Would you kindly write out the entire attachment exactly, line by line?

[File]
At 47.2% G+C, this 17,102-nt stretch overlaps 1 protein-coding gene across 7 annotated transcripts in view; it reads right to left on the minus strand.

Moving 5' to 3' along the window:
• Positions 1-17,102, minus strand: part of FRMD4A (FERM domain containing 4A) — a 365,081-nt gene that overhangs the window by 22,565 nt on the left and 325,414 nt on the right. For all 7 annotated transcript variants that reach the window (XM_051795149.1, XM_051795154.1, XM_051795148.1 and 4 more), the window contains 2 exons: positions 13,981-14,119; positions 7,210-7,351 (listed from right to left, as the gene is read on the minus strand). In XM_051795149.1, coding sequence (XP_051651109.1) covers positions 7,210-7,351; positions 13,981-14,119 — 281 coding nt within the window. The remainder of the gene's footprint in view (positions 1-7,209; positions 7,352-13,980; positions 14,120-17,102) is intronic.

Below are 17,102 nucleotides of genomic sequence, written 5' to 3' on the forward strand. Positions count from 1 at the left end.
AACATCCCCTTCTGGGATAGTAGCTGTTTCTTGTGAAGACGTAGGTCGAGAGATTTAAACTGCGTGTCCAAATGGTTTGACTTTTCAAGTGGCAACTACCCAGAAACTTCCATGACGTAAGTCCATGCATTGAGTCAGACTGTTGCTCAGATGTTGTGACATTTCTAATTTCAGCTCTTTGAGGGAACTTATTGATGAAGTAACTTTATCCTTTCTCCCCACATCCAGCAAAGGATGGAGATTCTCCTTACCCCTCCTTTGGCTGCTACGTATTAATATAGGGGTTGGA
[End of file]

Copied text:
At 47.2% G+C, this 17,102-nt stretch overlaps 1 protein-coding gene across 7 annotated transcripts in view; it reads right to left on the minus strand.

Moving 5' to 3' along the window:
• Positions 1-17,102, minus strand: part of FRMD4A (FERM domain containing 4A) — a 365,081-nt gene that overhangs the window by 22,565 nt on the left and 325,414 nt on the right. For all 7 annotated transcript variants that reach the window (XM_051795149.1, XM_051795154.1, XM_051795148.1 and 4 more), the window contains 2 exons: positions 13,981-14,119; positions 7,210-7,351 (listed from right to left, as the gene is read on the minus strand). In XM_051795149.1, coding sequence (XP_051651109.1) covers positions 7,210-7,351; positions 13,981-14,119 — 281 coding nt within the window. The remainder of the gene's footprint in view (positions 1-7,209; positions 7,352-13,980; positions 14,120-17,102) is intronic.

Below are 17,102 nucleotides of genomic sequence, written 5' to 3' on the forward strand. Positions count from 1 at the left end.
AACATCCCCTTCTGGGATAGTAGCTGTTTCTTGTGAAGACGTAGGTCGAGAGATTTAAACTGCGTGTCCAAATGGTTTGACTTTTCAAGTGGCAACTACCCAGAAACTTCCATGACGTAAGTCCATGCATTGAGTCAGACTGTTGCTCAGATGTTGTGACATTTCTAATTTCAGCTCTTTGAGGGAACTTATTGATGAAGTAACTTTATCCTTTCTCCCCACATCCAGCAAAGGATGGAGATTCTCCTTACCCCTCCTTTGGCTGCTACGTATTAATATAGGGGTTGGA